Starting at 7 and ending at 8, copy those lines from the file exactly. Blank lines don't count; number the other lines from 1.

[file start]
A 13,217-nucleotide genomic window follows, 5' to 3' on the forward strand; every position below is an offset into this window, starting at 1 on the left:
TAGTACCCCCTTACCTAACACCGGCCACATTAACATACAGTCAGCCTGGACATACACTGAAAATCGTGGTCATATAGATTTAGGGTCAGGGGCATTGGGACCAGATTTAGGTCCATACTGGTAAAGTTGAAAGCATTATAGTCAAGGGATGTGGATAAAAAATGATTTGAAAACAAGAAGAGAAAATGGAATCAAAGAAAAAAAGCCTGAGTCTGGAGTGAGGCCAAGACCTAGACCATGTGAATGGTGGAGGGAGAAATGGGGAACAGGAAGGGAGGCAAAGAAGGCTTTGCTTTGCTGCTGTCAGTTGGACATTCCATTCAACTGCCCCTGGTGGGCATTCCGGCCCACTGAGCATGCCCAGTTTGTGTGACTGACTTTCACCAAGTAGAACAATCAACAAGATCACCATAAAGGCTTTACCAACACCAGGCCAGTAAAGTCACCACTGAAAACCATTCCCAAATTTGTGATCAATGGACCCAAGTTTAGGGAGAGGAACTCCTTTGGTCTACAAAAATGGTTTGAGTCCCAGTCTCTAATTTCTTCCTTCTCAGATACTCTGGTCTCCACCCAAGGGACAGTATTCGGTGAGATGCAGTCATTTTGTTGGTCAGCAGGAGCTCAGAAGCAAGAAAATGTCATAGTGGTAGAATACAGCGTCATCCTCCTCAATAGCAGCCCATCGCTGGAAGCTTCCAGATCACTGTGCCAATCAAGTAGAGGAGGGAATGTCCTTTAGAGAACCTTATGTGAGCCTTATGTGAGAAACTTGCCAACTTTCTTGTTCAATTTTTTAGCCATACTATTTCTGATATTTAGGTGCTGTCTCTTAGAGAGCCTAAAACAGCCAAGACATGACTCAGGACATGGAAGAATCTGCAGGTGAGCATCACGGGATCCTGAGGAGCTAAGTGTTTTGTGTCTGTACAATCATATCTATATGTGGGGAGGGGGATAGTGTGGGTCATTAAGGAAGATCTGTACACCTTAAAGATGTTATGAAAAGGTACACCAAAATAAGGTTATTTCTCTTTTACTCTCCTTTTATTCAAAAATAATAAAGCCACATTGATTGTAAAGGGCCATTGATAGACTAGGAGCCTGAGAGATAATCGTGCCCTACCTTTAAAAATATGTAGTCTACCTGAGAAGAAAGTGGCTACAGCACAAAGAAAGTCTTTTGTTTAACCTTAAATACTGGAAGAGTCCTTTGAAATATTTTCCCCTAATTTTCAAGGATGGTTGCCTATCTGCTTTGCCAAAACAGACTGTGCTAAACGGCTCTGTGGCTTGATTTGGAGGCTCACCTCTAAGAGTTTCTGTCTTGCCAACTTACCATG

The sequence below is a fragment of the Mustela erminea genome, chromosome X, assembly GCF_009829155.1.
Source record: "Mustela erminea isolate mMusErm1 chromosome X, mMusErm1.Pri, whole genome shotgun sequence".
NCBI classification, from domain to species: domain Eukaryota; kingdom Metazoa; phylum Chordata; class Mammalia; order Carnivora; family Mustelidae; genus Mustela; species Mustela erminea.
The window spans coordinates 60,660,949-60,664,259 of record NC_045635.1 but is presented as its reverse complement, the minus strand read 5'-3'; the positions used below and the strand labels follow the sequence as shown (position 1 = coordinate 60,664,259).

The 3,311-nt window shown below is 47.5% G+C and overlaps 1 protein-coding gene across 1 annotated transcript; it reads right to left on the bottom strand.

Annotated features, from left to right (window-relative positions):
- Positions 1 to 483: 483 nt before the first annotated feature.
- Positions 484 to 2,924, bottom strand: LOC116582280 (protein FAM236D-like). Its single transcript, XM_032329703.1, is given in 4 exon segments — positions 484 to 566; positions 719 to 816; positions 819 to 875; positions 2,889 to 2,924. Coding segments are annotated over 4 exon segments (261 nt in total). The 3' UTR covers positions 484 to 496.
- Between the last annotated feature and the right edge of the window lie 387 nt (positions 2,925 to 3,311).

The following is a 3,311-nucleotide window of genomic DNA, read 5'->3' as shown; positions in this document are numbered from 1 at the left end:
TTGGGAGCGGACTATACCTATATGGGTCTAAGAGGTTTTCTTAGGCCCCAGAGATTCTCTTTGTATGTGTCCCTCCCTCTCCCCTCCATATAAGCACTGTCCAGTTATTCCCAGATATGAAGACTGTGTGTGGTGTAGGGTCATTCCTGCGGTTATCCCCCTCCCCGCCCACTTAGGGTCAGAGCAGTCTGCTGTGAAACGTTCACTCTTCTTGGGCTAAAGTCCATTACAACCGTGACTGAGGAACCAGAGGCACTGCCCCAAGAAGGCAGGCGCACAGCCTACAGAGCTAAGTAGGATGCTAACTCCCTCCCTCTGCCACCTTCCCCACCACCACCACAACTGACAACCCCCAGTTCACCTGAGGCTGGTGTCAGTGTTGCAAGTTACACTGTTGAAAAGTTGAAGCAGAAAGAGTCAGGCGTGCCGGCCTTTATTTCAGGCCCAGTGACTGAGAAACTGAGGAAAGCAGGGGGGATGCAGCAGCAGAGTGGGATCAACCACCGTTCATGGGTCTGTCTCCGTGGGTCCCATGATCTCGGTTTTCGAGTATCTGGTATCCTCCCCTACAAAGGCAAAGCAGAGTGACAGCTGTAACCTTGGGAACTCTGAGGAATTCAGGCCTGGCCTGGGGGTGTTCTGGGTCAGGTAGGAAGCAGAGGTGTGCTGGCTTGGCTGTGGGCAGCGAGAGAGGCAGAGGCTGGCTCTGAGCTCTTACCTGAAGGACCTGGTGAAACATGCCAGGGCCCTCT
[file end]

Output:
The 3,311-nt window shown below is 47.5% G+C and overlaps 1 protein-coding gene across 1 annotated transcript; it reads right to left on the bottom strand.

Annotated features, from left to right (window-relative positions):